This page focuses on the course WGS.640 Gender, Race, and the Construction of the American West as it was taught by Prof. Karen Hansen (Brandeis University), Prof. Marilynn Johnson (Boston College), and Prof. Lois Rudnick (UMass Boston) in Fall 2014.
This course explores how gender shaped the historical experiences and cultural productions in the North American West during the time it was being explored, settled, and imagined.
This course was a part of the Graduate Consortium in Women’s Studies.
Students must apply to the Graduate Consortium in Women’s Studies.
H-Level Graduate Credit
WGS.640 is offered intermittently and is considered a special topics course about “Studies in Women’s Life Narratives.” The specific topic changes every time it is taught.
The students' grades were based on the following activities:
Read more of the instructors' thoughts on assessing assignments and providing feedback below.
Roughly 1/2 master’s-level students and 1/2 doctoral students.
Students came from a wide variety of academic backgrounds—political science, history, sociology, literature, visual and cultural studies, art history—which created a wonderfully rich interdisciplinary set of perspectives on the materials studied.
Each seminar in the Graduate Consortium of Women’s Studies is limited to 20 students.
Around 10 to 15 students is the right size for this class. Ten students might be on the small size, but this year the students were so strong, as a whole, that the discussion was still thorough and robust.
During an average week, students were expected to spend 12 hours on the course, roughly divided as follows:
Students spent their out-of-class time completing the weekly assigned readings and viewings, preparing discussion questions for their presentations, and working on their final projects.
Below, Prof. Karen Hansen, Prof. Marilynn Johnson, and Prof. Lois Rudnick describe various aspects of how they taught WGS.640 Gender, Race, and the Construction of the American West.
We organized our class sessions into lecture and discussion segments. Each session began with a lecture that provided background and context to introduce the week’s reading and present the conceptual frameworks used to focus our subsequent discussions of the assigned texts. Our lectures typically lasted 30 to 45 minutes and were prepared in conjunction with questions crafted by student discussion leaders. Each week, two students were paired to be discussion leaders. We asked them to circulate questions to their fellow students and us 24 hours before class.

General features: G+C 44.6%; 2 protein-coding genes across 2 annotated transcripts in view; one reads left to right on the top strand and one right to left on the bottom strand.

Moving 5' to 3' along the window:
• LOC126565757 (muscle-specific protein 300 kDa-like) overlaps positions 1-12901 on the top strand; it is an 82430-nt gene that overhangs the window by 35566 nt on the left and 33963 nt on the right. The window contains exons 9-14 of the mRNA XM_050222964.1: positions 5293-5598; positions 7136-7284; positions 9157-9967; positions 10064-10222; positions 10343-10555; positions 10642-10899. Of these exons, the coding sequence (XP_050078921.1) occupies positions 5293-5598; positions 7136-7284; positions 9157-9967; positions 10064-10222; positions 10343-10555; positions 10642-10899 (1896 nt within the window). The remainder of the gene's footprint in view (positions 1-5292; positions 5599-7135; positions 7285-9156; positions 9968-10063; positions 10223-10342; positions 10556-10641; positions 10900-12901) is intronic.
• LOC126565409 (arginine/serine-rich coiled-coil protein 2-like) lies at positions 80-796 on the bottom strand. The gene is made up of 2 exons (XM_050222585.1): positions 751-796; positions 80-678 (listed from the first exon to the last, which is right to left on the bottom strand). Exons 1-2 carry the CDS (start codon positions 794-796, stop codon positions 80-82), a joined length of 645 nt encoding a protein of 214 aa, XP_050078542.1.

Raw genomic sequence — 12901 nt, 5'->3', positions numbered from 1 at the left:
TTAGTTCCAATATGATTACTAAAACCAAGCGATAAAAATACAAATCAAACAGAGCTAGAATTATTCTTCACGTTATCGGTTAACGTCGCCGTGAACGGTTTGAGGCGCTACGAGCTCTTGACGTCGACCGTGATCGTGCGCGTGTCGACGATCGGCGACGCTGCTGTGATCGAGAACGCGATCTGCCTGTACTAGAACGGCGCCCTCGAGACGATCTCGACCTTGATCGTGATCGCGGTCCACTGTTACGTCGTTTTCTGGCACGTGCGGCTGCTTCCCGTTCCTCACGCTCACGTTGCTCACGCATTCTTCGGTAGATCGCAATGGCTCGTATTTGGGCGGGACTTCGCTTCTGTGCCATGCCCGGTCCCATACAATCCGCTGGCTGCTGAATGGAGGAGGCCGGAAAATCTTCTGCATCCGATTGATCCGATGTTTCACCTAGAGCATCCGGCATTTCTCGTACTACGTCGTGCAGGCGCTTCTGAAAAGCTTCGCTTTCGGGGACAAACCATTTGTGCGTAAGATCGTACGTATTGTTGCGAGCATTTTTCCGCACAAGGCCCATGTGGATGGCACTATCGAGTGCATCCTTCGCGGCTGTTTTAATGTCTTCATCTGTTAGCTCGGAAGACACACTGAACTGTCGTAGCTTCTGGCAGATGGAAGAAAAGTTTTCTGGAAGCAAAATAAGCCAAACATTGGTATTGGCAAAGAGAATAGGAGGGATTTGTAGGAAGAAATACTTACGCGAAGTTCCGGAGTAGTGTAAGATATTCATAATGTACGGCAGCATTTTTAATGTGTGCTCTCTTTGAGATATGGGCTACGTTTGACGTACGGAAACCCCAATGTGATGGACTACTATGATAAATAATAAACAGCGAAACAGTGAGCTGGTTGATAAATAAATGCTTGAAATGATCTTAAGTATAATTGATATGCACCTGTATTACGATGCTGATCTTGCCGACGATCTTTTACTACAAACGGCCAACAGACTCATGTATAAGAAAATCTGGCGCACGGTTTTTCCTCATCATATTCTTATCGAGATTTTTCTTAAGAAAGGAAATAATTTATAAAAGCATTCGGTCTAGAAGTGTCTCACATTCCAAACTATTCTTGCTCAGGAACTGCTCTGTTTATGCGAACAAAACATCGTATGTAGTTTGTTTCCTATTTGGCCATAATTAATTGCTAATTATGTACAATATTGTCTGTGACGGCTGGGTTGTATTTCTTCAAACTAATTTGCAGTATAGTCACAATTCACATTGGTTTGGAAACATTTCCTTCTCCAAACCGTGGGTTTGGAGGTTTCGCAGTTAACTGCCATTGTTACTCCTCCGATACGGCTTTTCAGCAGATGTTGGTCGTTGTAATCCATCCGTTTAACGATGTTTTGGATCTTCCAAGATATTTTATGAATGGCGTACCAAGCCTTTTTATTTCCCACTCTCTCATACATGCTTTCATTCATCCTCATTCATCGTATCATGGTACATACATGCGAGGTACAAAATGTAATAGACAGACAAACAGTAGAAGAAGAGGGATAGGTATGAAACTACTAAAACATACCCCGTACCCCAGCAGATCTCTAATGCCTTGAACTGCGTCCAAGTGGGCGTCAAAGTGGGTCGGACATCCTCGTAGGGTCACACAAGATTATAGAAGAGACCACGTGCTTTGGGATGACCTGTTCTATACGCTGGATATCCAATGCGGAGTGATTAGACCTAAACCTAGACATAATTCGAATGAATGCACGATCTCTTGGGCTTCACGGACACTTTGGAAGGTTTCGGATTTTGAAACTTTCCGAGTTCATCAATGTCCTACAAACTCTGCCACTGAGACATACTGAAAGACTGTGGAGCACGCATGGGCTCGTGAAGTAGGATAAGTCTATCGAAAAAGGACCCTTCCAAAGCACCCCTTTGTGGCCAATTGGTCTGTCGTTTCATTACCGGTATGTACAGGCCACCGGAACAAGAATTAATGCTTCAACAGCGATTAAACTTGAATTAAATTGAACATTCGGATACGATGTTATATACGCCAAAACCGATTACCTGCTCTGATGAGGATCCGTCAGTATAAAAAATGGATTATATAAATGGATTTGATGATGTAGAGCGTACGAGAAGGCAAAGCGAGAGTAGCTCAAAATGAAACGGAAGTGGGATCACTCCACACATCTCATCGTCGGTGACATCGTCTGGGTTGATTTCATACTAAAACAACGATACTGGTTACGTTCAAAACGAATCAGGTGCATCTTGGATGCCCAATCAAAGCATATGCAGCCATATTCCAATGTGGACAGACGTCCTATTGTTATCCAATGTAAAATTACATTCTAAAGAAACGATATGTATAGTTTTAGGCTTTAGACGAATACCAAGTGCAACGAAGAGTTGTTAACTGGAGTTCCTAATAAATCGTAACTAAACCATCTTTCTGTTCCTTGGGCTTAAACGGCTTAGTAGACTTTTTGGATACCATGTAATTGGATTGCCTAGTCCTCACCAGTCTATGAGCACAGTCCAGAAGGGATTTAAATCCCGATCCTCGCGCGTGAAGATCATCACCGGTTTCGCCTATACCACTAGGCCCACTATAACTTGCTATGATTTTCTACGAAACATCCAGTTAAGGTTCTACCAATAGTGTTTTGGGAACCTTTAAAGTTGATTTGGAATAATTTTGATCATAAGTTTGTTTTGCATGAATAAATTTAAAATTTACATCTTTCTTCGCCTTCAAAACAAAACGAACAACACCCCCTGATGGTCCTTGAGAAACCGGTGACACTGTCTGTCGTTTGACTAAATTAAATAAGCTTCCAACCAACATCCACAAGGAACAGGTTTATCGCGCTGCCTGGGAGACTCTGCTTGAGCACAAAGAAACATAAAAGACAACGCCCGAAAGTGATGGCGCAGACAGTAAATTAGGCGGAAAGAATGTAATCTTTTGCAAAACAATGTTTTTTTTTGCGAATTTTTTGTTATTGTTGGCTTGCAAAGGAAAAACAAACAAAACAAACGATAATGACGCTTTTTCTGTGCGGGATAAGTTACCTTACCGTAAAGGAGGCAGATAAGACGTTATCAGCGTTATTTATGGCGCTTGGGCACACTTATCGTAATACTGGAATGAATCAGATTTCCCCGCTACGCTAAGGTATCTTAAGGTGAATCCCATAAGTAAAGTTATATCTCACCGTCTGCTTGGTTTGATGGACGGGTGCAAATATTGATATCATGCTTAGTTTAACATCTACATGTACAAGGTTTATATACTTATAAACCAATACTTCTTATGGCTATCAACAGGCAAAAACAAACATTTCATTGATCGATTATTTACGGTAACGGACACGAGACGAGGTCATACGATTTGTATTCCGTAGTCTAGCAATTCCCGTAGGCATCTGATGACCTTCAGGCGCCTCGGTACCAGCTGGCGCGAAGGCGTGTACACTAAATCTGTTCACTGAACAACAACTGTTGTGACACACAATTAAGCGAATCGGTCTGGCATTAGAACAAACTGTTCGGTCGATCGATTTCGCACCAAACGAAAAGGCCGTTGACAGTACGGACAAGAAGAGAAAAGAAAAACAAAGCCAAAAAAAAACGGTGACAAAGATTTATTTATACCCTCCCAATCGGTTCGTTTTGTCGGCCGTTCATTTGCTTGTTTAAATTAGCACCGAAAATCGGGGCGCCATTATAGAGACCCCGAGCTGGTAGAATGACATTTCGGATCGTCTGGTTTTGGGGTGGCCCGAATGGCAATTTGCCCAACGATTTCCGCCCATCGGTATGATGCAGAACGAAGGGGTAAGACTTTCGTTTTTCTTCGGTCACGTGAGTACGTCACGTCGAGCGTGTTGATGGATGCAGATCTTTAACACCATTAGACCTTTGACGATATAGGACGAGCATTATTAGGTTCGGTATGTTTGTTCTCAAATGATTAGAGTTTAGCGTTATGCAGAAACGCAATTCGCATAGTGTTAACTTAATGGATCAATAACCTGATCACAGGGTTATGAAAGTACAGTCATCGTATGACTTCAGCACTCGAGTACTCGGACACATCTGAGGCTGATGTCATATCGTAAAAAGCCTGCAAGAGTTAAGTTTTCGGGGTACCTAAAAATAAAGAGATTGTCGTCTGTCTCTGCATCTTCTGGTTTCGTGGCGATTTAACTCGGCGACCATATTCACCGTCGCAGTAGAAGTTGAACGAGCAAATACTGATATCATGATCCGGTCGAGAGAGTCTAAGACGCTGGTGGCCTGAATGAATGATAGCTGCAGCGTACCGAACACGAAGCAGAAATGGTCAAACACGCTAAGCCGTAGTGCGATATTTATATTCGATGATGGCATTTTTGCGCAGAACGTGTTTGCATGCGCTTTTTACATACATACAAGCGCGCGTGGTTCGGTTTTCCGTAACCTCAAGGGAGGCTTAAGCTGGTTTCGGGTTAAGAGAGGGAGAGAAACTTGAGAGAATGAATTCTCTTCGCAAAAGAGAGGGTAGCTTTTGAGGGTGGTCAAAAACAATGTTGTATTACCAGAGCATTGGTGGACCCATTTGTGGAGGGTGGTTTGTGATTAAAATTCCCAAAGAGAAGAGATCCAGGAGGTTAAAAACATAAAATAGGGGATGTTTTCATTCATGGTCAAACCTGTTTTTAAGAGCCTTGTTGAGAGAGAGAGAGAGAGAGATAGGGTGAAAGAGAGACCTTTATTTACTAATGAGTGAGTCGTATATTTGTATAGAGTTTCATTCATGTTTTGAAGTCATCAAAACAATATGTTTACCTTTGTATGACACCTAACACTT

Because of our class size, each student was a discussion leader approximately twice. Most pairs did exceedingly well in using what was sometimes more than half the class time leading these discussions. While we did contribute, only infrequently did we have to intervene to keep the discussions going, as the camaraderie of the students was excellent. They were supportive, inquisitive, energetic, and intensely engaged in the work at hand, which created a genuine and substantial collegial engagement among us all.
Students were responsible for preparing discussion questions during the weeks they were discussion leaders. At the beginning of the course, we provided students with guidance on what factors helped to enable fruitful discussions. In some cases, students sent us a draft of their questions ahead of time and we gave feedback that enhanced their presentation.
In terms of written assignments, students worked towards a final project (15-20 page essay, literature review, or annotated curriculum unit) throughout the semester. They first submitted a proposal and tentative bibliography halfway through the course, then wrote a 5-7 page draft (of any portion of their paper, not necessarily the first part) and received feedback from two of us, before submitting the final paper a few days after our last class session. Each paper was read and commented on by two of us, and no grades were given until the very end.
The biggest challenge we faced in teaching this class was the range of student skills and abilities. Our discussions were improved by the diversity of academic backgrounds and approaches of our students, but a couple of students did appear less sure of themselves and participated less frequently. We found that students clearly had gained confidence throughout the course and did better with their second experience as discussion leader, but our verbal feedback after their class discussions could have been more detailed in order to be more helpful.
The three of us have different academic backgrounds: Lois Rudnick in American Studies, Marilynn Johnson in U.S. History, and Karen Hansen in historical sociology. We each took primary responsibility for the readings in our areas of expertise, but we all participated each week in the discussions. We believe that having taught together before, revising the course, working to fix previous glitches, adding new up-to-date material, and the incredible trust, respect, and comfort level we had with one another, had a lot to do with our success.